Tag: Golden State Warriors

NBA Draft Prospects Workout 2015

Report: Buzz around NBA is that D’Angelo Russell doesn’t want to play for Sixers


Early on in the pre-draft evaluation process, it was reported that the Sixers would be selecting D’Angelo Russell with the third overall pick.

The thinking, of course, was that Philadelphia needed a point guard who could shoot a solid percentage from three-point distance, after dealing a reigning Rookie of the Year in Michael Carter-Williams in part because he could not.

But most mock drafts now have Kristaps Porzingis slotted to go to the Sixers at three, and it’s worth wondering if Russell’s reported preference to play elsewhere may be partially responsible for the change in¬†perception.

From Brad Turner of the Los Angeles Times:

After trading point guard Michael Carter-Williams, the 2014 rookie of the year, to Milwaukee this past season, it would appear that the 76ers need a point guard.

But the buzz around the NBA is that D’Angelo Russell, a 6-5 point guard from Ohio State whom many see as a lesser Stephen Curry-type, doesn’t want to play for the unpredictable 76ers. Russell did work out for the 76ers last week.

Let’s start with the obvious, which is that it doesn’t matter one bit if Russell would indeed prefer to play somewhere else. That will change immediately if Philadelphia decides to select him, and players entering the league at the top of the draft no longer have the power to force their way to a particular landing spot.

If you’re Russell, however, there are reasons to be concerned.

The way Philadelphia bailed on Carter-Williams midway through his second season was alarming from a player perspective, even if the Sixers had more than one legitimate reason for doing so. Add in the fact that the team has brought in injured players the last two years who were forced to sit out (at least) their first full NBA season, along with the way the team has continued its prolonged rebuild by fielding what has essentially amounted to a D-League roster, and it’s easy to understand why, at least at this point, the Sixers are a less-than-desirable destination.

Draymond Green on Cavaliers during championship parade: “We won. They suck.” (VIDEO)

Draymond Green

What, you were expecting restraint from Draymond Green during the Warriors’ championship parade? This is what he had to say about the Cavaliers on Friday:

This is totally in character for the notoriously outspoken and confident Green, who’s about to get paid a lot of money this summer. You can already see the “classless” backlash coming, but the guy just won a championship. Let him have a little fun.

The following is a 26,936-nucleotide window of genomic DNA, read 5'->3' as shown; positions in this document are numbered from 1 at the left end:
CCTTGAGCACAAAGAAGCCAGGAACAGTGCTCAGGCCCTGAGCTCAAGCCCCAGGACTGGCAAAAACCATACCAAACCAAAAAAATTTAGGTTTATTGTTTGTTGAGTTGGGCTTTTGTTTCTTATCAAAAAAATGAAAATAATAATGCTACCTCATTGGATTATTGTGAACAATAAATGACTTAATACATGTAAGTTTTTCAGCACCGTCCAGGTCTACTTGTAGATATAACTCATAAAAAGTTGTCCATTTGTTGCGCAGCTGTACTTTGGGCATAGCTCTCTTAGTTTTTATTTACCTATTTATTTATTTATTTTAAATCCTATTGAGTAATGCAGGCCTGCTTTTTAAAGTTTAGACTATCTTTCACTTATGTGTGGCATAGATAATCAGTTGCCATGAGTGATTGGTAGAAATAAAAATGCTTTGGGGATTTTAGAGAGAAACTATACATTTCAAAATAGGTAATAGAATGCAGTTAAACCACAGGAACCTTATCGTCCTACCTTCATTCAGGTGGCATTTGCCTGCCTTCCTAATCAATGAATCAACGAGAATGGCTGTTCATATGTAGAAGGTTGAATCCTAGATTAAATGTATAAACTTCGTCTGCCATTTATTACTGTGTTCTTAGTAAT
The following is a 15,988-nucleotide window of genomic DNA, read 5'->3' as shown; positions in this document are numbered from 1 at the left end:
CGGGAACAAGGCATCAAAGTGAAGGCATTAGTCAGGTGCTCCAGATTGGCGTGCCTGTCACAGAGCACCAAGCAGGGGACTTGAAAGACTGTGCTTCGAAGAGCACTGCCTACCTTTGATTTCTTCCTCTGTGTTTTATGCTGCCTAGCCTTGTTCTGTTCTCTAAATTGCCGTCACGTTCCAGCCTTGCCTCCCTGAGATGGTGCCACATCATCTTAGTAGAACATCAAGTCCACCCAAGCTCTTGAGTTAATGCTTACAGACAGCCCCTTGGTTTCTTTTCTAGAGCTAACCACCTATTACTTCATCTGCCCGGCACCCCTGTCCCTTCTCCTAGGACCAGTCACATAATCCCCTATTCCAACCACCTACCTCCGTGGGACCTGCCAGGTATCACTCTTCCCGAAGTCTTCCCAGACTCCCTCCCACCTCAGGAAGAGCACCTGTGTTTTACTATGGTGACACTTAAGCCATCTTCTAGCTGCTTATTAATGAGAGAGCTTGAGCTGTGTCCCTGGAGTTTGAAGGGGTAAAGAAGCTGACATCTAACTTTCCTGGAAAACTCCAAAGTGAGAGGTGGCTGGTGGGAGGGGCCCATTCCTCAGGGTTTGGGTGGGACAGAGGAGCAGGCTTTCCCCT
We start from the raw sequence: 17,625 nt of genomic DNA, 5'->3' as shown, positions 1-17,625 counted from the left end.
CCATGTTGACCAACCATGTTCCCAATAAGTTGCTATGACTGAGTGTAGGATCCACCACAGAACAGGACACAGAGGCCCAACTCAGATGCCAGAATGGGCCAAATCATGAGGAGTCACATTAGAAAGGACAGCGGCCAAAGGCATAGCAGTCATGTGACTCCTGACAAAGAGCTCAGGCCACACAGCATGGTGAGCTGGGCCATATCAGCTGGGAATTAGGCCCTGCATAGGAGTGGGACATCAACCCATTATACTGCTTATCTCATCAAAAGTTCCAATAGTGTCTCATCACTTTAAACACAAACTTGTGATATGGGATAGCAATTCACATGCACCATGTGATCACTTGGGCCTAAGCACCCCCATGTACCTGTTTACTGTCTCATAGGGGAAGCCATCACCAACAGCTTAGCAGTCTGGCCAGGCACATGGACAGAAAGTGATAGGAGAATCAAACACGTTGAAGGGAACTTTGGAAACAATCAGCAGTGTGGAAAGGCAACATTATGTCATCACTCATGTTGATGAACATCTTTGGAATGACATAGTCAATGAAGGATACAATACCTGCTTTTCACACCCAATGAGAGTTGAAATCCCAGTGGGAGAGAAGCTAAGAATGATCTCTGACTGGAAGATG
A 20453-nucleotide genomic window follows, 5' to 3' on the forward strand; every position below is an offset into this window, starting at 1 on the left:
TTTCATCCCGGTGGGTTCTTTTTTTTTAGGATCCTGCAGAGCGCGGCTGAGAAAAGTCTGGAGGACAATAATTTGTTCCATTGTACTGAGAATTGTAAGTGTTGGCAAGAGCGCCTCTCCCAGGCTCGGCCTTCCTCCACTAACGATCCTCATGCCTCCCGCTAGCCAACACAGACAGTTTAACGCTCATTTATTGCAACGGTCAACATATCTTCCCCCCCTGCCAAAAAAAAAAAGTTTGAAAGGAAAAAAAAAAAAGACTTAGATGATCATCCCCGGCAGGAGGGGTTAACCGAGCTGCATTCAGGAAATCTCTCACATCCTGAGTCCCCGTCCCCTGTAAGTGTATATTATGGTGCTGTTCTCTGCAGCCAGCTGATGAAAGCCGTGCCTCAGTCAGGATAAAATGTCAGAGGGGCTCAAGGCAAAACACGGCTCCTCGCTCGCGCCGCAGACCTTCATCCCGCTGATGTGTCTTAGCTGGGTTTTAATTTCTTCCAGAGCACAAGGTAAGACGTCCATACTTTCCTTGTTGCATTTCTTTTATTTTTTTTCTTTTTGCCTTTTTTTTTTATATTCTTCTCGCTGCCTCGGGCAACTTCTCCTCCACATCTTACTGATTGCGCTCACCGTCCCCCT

Report: NBA attempting to discourage teams from saying they’ll match offers on restricted free agents

Jimmy Butler, Giannis Antetokounmpo

For as long as anyone can remember, teams with stars facing restricted free agency have been saying publicly that they’ll match any offer sheet those players get. It’s a way of both reassuring fans that their favorite player is in the team’s long-term plans and making other teams think twice about tying up their cap space with an offer sheet.

According to a new report by ESPN.com’s Marc Stein, the NBPA isn’t thrilled about the practice, and the league is attempting to discourage teams from doing it.

ESPN.com has learned that the NBA, as far back as November, issued a memo to all teams warning them that the NBA Players Association has officially taken the position that the well-worn “we’ll match any offer” reflex strategy and its corresponding intent to discourage interest in a particular RFA is a circumvention of the salary cap.

The league’s memo, sources said, took the rare step of further cautioning teams that, while the NBA itself doesn’t concur with the NBPA’s view, league officials see enough potential merit in the union’s stance to advise those who persist with match-any-offer chatter that they could be opening themselves up to legal action.

This is going to be a big summer for restricted free agents: the Bulls’ Jimmy Butler, the Warriors’ Draymond Green, the Spurs’ Kawhi Leonard, the Pistons’ Reggie Jackson, the Cavs’ Tristan Thompson and the Bucks’ Khris Middleton lead this year’s crop. All of those players will undoubtedly draw interest around the league, but particularly in the case of Butler, Leonard and Green, it’s widely expected that their teams will match anything.

This stance against the “we’ll-match-any-offer” rhetoric is right in line with the approach NPBA executive director Michele Roberts has taken since she started as the leader of the players’ union. It’s exactly what she should be doing. Restricted free agency is a tricky issue, because the NBA wants teams, particularly those in small markets, to have a mechanism to keep their young stars, and the players want the freedom to choose their own teams.

There is some merit to the idea that a team saying publicly that they’ll match all offers can kill a player’s earning power and leverage. Under normal circumstances, Eric Bledsoe would have been one of the most sought-after free agents on the market last summer, but teams were so convinced that the Suns would match their offer sheets that they showed no appetite whatsoever for going after him. Bledsoe dangled in restricted free agency until almost the start of training camp, when he finally agreed to a five-year, $70 million deal to stay with the Suns. Roberts wants to prevent a similar situation from taking place with someone like Butler or Middleton.